In this post for Craftsy, I address common mistakes in pen and ink and easy solutions. If you're an artist, it's a helpful post!
In spite of the cartoon treatment above, these cookies are actually quite sophisticated.
They're shortbread, yes, but with an important departure from tradition: they're made with olive oil. Sound weird? Get over it. Because these cookies are so tender, so flavorful, so delicious, that you'll be craving them long after the batch is gone.
The olive oil gives them an intriguing taste that more than makes up for the fact that they are delicate--so delicate, in fact, that I like to eat them with ice cream and a spoon.
A drizzle of chocolate, which is my preferred garnish, helps hold the cookies together, so that they can melt in your mouth--not your hand.
Here's how to make these crave-worthy and conversation-starting cookies.
Olive oil shortbread cookies
Makes about 12
- 2 3/4 cups flour
- 1/4 cup cornstarch
- pinch salt
- 1/2 cup sugar
- 3/4 cup olive oil
Optional: 2 ounces melted chocolate, for drizzling on top of the finished cookies
- Preheat the oven to 325 degrees F. Generously grease and line with parchment an 8-inch square pan.
- In a large bowl, sift together the flour and cornstarch with a pinch of salt. Set to the side.
- In a stand mixer or by hand, mix together the sugar and olive oil. It will be just a sandy liquid mixture.
- Add the flour mixture in 2-3 increments, mixing gently to combine. If the mixture is too soft, you can add up to 1/4 cup more flour.
- Turn the mixture out into your prepared 8-inch square pan, patting the mixture evenly into the pan.
- Bake for 25 minutes or until golden on the edges and matte on top.
- Slice the bars shortly after they are out of the oven, using a very sharp knife. But let them set completely before removing them from the pan.
These are much softer than regular shortbread so handle with care!
If you'd like, drizzle the cookies with melted chocolate (my fave!).
Have you ever tried shortbread made with olive oil?
This is an empty peanut butter jar. But it isn't a bigtime bummer: it's a delicious opportunity.
No more do you have to lament the loss of the last hard-to-remove bits of peanut butter from the jar. Instead, make it a delicious snack: peanut butter hot chocolate.
All you have to do is this.
- 1 almost-empty jar of peanut butter
- Up to 8 ounces of hot chocolate, not piping hot but definitely warm
And do this:
- Pour the hot chocolate into the jar. Shake vigorously. You'll start to see the chocolate melt and absorb the peanut butter as you shake. You may not get every last shred, but you'll get a good amount mixed in.
- Once you're satisfied, stop shaking. You can drink it straight from the jar if you want to look all cool, or transfer it to another cup to enjoy.
- Enjoy! Peanut butter hot chocolate time!
Don't do this with low fat peanut butter. In fact, don't buy low fat peanut butter, EVER.
I suggest "up to 8 ounces" as the liquid amount because this leaves you room to shake the liquid.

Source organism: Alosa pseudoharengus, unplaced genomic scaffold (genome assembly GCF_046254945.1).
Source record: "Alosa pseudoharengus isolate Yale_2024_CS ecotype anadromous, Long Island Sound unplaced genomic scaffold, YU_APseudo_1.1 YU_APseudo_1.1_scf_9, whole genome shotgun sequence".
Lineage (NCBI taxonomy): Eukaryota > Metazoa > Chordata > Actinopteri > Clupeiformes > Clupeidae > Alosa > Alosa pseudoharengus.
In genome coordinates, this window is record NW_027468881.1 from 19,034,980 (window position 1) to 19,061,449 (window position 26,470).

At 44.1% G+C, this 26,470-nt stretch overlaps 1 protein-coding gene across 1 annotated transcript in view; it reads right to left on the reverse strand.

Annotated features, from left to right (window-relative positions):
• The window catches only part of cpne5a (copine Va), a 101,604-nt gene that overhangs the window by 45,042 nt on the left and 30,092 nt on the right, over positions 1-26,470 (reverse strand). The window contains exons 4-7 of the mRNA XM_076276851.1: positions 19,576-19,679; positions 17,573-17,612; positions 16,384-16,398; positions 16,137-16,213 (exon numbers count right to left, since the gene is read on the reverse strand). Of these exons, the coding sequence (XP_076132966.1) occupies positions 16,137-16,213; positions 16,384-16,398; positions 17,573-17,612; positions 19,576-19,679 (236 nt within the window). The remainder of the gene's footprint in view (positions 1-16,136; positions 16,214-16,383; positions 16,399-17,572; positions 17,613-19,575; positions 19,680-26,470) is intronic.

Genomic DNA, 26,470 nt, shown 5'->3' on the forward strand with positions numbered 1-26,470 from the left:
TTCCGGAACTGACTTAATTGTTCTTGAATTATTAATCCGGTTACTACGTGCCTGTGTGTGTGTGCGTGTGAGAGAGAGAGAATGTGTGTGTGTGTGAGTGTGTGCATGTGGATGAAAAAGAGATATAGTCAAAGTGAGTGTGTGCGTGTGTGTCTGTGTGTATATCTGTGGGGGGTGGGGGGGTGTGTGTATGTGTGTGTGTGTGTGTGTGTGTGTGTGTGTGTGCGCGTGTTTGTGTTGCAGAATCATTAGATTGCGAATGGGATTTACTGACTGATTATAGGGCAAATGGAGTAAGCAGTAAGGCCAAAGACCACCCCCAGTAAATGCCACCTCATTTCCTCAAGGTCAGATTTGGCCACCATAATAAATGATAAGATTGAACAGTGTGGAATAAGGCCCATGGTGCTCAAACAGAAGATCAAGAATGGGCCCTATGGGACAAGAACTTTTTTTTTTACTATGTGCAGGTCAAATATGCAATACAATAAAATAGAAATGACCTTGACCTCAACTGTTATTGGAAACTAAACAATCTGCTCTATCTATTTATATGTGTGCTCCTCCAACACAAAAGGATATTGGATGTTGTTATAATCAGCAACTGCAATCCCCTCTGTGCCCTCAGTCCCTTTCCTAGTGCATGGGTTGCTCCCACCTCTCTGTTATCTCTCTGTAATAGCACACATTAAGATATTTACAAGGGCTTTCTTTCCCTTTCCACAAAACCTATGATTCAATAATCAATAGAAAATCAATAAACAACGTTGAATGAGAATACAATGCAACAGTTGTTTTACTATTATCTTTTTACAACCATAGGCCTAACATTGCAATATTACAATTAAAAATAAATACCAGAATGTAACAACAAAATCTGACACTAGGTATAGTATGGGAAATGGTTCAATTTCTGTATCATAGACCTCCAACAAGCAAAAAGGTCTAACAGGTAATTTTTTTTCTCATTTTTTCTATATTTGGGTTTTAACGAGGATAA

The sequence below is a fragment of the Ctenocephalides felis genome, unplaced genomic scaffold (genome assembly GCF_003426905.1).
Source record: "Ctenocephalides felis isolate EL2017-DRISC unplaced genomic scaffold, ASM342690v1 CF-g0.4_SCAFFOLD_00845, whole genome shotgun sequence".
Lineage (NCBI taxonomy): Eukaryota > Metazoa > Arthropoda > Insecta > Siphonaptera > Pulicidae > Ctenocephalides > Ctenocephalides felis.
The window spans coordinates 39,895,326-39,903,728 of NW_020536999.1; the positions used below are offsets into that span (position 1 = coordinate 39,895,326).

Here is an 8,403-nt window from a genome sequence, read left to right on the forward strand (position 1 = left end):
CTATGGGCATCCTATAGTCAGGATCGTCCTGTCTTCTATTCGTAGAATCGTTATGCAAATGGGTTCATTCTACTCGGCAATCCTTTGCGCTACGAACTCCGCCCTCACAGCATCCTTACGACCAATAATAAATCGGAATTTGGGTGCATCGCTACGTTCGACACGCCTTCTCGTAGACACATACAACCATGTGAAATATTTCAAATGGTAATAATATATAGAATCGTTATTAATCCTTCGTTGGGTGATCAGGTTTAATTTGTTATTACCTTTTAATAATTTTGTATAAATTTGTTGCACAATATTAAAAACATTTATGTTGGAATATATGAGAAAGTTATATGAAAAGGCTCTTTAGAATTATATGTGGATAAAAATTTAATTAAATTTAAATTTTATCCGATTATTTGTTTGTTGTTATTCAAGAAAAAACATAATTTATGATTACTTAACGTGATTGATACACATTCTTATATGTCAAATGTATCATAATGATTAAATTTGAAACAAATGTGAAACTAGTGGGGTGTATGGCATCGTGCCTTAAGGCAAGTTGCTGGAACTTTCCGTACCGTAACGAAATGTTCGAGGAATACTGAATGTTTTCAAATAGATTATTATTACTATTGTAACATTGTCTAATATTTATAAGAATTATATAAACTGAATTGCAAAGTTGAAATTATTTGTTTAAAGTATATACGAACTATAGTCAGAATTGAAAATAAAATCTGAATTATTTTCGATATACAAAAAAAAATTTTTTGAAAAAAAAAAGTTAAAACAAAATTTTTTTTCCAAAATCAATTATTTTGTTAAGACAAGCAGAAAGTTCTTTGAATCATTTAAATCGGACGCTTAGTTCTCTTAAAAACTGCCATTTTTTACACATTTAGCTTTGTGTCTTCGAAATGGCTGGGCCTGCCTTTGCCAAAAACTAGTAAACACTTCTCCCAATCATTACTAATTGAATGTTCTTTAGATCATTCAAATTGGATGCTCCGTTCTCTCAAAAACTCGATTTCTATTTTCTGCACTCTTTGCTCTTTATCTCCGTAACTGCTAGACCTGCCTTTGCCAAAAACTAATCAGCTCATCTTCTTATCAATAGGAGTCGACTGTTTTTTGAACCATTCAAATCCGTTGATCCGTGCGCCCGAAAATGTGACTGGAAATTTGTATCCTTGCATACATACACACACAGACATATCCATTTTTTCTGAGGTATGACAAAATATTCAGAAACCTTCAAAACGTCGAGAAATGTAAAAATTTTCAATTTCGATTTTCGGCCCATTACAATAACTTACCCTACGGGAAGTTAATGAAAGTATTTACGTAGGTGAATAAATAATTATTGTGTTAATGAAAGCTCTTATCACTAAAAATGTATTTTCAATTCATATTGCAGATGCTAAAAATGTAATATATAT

Don't like chocolate? I don't know what's wrong with you, but I guess we can share space on the same planet. You could also use warm milk or any soy/rice/nut alternative.
Listen, I know I mostly talk about sweets here, but I'm willing to take a detour into the land of figuratively sweet every now and again.
And I believe that this is an important subject that calls for some of your time and attention:
A guide to hairstyle calamities in yoga.
If you think yoga is safe, you are wrong. Here is just a sampling of the things that can go terribly wrong with your hair in the average class.
The ponytail-earring snag.
Think ponytails are safe? Think again. It's only a matter of time before they snag in your earring or float into your eyes at a pivotal point in a pose.
The bun-head jam
So why not harness your hair into a bun? Totally great, until you get to poses when you're on your back, and you feel like you have a stale cinnamon roll wedged between your neck and the floor.
The hair-to-finger mangle
Whether it's flying free or in a long ponytail, chances are high that your hair will get stuck in your hands when you fly up into wheel pose. Ouch!
The "Cousin It"
Think it's a good idea to wear your hair down? Enjoy the view from your downward facing dog.
The top-knot fish pose buster
Hey! What about a top-knot? Great idea, until fish pose or headstand comes along. See how either of those works out for you.
The braid slap in the face
Braids are fraught with calamity. While they give the back of your head a flat profile, if you're in a vigorous class, it's only a matter of time before you slap yourself in the face with that braid, whether it's a single braid or two.
So what hairstyle is right? The world may never know. Perhaps we all need to shave our heads!
I'm totally not lying. DIY cream cheese is a thing, and it is delicious. It takes some time and patience, but it's really quite easy to make--the hardest part is the waiting, as it has various resting periods.
This cream cheese is great eaten on bagels, or used to make a very impressive cream cheese frosting. Seriously--how cool will you seem when you tell people you made your own cream cheese for the awesome red velvet cake you're serving?
Olive oil can be employed in this absolutely gorgeous egg-free (it won't kill you!) cookie dough for an intriguing flavor which becomes all the more seductive when coated in rich dark chocolate.
Go ahead--you deserve it. So does your Valentine.